Laura Woodward describes some simple strategies to manage your career and take control of your future
Q: I often read that I should be proactive and manage my career, but I have no idea how. Do I really need to have a long term plan?
A: Not so long ago, a good degree in chemistry almost guaranteed you a job; you could start work in a large company and stay there until you retired 40 years later.
That’s not the case today, and the employment landscape has changed dramatically in recent years. These days, many more chemists work in smaller organisations where the likelihood of a job for life has diminished considerably. And even for those who work in the remaining large companies, nothing is guaranteed. No one can afford to leave their future to chance, so managing your career is essential.
The first thing to be aware of is that most employers recruit and assess their staff on competency models. This concept was developed in the 1970s by a psychologist called Richard Boyatzis. Competencies are a combination of three elements in equal measure: knowledge, skills and behaviours. It’s not enough to be an excellent chemist in terms of knowledge and expertise; how you work with other people, your attitudes and behaviours are equally important to your employability.
Next, always know what opportunities are available outside of your current employment. Even if you are feeling secure, you enjoy your job and see a future for yourself in that organisation, you owe it to yourself to know what you’re worth.
Keep an eye on the jobs market by regularly looking through job adverts. This will keep you informed about employers, the jobs available, the skills and expertise required to do them and salary levels.
Third, keep your continuing professional development (CPD) up to date. Whether you are new to the workplace or a seasoned, senior professional, we can all learn something new. Staying fresh and finding opportunities to fill your skills gaps are vital. It demonstrates your commitment and provides you with a framework for staying at the cutting edge of your profession.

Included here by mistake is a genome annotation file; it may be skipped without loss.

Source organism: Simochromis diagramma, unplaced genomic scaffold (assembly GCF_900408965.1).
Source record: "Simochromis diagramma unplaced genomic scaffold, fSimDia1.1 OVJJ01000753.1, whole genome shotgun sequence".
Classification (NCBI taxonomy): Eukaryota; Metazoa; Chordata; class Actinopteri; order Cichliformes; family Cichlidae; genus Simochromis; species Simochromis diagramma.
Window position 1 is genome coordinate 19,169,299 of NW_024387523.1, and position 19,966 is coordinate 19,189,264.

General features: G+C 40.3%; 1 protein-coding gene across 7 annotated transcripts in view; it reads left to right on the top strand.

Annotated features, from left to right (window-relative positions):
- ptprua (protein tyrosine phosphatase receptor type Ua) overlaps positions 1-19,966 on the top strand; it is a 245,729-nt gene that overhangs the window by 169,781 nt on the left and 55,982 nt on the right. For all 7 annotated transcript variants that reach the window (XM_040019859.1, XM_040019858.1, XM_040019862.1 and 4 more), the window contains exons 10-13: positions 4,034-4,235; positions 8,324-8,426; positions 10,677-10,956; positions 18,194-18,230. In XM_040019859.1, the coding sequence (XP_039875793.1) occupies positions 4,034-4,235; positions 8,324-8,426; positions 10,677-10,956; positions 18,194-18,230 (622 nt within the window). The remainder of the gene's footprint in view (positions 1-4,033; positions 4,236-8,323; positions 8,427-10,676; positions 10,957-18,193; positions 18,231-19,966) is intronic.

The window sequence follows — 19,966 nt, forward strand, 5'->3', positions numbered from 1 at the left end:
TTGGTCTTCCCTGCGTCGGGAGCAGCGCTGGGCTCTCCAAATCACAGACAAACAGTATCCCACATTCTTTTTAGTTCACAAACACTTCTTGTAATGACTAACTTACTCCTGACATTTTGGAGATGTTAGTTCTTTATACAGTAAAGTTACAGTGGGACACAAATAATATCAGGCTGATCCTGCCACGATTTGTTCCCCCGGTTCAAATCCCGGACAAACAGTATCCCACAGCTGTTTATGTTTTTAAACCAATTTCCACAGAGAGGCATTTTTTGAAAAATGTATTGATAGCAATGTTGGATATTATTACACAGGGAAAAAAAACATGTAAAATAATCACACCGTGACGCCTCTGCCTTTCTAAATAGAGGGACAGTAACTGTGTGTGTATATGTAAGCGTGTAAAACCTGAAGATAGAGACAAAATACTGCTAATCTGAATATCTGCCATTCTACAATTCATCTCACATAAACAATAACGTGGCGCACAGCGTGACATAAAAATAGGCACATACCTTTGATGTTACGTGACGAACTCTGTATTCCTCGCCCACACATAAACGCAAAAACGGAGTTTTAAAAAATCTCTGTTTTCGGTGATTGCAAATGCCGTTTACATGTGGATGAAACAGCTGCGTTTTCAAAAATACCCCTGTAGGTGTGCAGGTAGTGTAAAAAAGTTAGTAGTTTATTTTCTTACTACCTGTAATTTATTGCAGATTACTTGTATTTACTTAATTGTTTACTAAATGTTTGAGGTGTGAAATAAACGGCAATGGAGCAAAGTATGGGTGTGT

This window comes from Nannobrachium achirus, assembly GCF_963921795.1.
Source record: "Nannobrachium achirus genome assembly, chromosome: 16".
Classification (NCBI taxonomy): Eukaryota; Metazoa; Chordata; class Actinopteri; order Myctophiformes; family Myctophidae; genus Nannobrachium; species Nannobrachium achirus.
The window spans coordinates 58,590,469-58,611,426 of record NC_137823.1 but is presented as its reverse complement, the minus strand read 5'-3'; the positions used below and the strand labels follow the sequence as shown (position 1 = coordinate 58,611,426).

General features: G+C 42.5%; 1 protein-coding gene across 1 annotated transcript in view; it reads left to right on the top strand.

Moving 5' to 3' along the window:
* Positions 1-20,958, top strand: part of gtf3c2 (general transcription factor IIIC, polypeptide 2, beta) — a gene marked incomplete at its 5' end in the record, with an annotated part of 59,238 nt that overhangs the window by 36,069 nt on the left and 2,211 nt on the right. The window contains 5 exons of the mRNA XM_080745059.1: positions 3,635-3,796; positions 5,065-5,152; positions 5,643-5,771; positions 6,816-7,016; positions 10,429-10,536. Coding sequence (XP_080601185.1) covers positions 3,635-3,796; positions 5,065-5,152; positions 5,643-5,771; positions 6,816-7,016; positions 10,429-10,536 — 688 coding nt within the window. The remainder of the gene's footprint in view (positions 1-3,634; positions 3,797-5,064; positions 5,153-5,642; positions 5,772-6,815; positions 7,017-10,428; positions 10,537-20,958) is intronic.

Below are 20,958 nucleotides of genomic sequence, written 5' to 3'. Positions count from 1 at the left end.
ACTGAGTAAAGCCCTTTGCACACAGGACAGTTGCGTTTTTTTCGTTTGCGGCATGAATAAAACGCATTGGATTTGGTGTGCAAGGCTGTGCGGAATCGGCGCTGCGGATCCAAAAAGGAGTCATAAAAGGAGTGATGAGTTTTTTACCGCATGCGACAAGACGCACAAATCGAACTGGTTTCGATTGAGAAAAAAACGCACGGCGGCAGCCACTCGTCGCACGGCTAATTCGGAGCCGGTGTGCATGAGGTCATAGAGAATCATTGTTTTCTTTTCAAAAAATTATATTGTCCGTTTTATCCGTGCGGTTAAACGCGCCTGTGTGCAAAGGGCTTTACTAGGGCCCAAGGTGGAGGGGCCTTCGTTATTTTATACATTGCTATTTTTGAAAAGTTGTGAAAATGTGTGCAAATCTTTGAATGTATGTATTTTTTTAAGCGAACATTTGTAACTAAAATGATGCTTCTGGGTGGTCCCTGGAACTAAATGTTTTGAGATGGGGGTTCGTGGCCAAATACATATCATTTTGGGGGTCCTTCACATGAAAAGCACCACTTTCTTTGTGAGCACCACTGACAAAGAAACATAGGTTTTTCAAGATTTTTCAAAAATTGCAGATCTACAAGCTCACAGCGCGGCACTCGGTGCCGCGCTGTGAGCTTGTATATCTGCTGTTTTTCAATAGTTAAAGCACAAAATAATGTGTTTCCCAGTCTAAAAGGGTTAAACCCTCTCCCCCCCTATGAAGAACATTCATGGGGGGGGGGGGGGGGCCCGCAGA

The Royal Society of Chemistry has an online facility for managing and recording your CPD, which encourages you to reflect on how you will use what you have learned. It’s not only for people who are working towards chartership or any other registered status – CPD is essential for everyone.
Fourth, develop your network. Remember that only 20–30% of jobs are actually advertised; your contacts can help you find those ‘hidden’ opportunities. Also, you can learn from your contacts about their jobs to help you make informed decisions about what’s right for you.
Plan for the future
If you’re aware of yourself and the job market you are in a better position to plan for the future. I am not advocating that you be disloyal to your employer – far from it. Your employer will reap the rewards of your career management strategy. It will help you to have the right conversations with your line manager, to think about how to use training opportunities wisely and all of this will demonstrate a mature, professional approach to your employer.
Whether you’re planning to stay in your current job or to move, a key activity is to think about the type of role you’d like in a year, five years’ time and 10 years’ time. Again, knowing the job market will help you identify the skills and experience you’ll need to achieve those goals.
Think about how you can take action to build these skills so that you’re ready when the time comes. For example, if you need some management expertise, think about what you can take on at work to give you that experience, or maybe take on a role such as school governor or committee member of a social or sports club that you belong to. Set yourself some objectives in your CPD record and work out how to develop the skills that will take you where you want to go.
The people who are most successful in their careers tend to be able to adapt to changing situations, so your plan needs to be flexible. No one knows what will happen in the future and your own views might change over time. Instead, develop a framework for your career and development based on technical and transferable skills.
If you have more advice you’d like to share about this month’s question — or have your own career conundrum for Laura — please write firstname.lastname@example.org